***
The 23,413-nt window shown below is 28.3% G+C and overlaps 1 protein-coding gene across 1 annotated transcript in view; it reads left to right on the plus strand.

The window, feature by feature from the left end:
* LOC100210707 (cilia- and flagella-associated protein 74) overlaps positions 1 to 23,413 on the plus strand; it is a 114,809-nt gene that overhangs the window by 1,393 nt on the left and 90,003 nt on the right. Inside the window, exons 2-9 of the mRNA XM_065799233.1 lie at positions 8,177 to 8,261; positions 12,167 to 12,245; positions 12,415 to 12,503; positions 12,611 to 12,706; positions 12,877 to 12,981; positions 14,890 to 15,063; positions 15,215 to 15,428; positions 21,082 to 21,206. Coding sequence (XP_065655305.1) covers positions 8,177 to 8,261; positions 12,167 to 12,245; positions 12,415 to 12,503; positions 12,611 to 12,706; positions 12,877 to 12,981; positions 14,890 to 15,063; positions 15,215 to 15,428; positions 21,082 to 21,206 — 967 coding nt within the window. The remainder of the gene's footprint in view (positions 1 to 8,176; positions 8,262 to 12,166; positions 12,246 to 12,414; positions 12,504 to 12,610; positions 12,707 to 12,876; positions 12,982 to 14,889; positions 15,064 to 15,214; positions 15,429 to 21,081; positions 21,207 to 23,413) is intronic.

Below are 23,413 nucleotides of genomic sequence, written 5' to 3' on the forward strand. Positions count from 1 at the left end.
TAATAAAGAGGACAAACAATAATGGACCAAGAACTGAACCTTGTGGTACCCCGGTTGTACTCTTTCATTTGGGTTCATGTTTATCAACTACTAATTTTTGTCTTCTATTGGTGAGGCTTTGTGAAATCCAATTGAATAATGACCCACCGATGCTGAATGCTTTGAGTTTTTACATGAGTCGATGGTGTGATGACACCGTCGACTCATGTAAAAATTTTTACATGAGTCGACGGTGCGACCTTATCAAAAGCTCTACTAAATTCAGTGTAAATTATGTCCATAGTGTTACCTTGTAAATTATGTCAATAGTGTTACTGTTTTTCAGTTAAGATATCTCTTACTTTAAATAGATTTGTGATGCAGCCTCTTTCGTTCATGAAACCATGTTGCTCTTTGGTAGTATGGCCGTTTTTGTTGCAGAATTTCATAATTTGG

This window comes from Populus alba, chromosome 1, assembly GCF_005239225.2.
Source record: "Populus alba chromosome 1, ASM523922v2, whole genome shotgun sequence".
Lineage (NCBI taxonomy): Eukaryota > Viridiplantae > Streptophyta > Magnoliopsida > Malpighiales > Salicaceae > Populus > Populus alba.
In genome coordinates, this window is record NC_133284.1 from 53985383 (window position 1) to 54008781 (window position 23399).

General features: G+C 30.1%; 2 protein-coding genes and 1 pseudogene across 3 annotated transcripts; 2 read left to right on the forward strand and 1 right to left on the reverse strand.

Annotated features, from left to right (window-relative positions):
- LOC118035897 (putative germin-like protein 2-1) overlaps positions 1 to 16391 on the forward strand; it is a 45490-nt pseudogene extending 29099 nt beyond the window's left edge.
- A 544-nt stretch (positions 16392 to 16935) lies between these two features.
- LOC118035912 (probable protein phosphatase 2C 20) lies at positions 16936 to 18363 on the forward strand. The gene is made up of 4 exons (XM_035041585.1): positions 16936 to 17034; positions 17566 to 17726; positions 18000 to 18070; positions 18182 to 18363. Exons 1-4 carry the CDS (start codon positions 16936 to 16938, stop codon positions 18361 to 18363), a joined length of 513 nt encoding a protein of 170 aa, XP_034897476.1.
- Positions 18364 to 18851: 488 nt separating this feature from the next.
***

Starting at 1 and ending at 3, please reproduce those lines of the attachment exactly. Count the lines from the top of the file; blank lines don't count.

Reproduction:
The 23,413-nt window shown below is 28.3% G+C and overlaps 1 protein-coding gene across 1 annotated transcript in view; it reads left to right on the plus strand.

The window, feature by feature from the left end:
* LOC100210707 (cilia- and flagella-associated protein 74) overlaps positions 1 to 23,413 on the plus strand; it is a 114,809-nt gene that overhangs the window by 1,393 nt on the left and 90,003 nt on the right. Inside the window, exons 2-9 of the mRNA XM_065799233.1 lie at positions 8,177 to 8,261; positions 12,167 to 12,245; positions 12,415 to 12,503; positions 12,611 to 12,706; positions 12,877 to 12,981; positions 14,890 to 15,063; positions 15,215 to 15,428; positions 21,082 to 21,206. Coding sequence (XP_065655305.1) covers positions 8,177 to 8,261; positions 12,167 to 12,245; positions 12,415 to 12,503; positions 12,611 to 12,706; positions 12,877 to 12,981; positions 14,890 to 15,063; positions 15,215 to 15,428; positions 21,082 to 21,206 — 967 coding nt within the window. The remainder of the gene's footprint in view (positions 1 to 8,176; positions 8,262 to 12,166; positions 12,246 to 12,414; positions 12,504 to 12,610; positions 12,707 to 12,876; positions 12,982 to 14,889; positions 15,064 to 15,214; positions 15,429 to 21,081; positions 21,207 to 23,413) is intronic.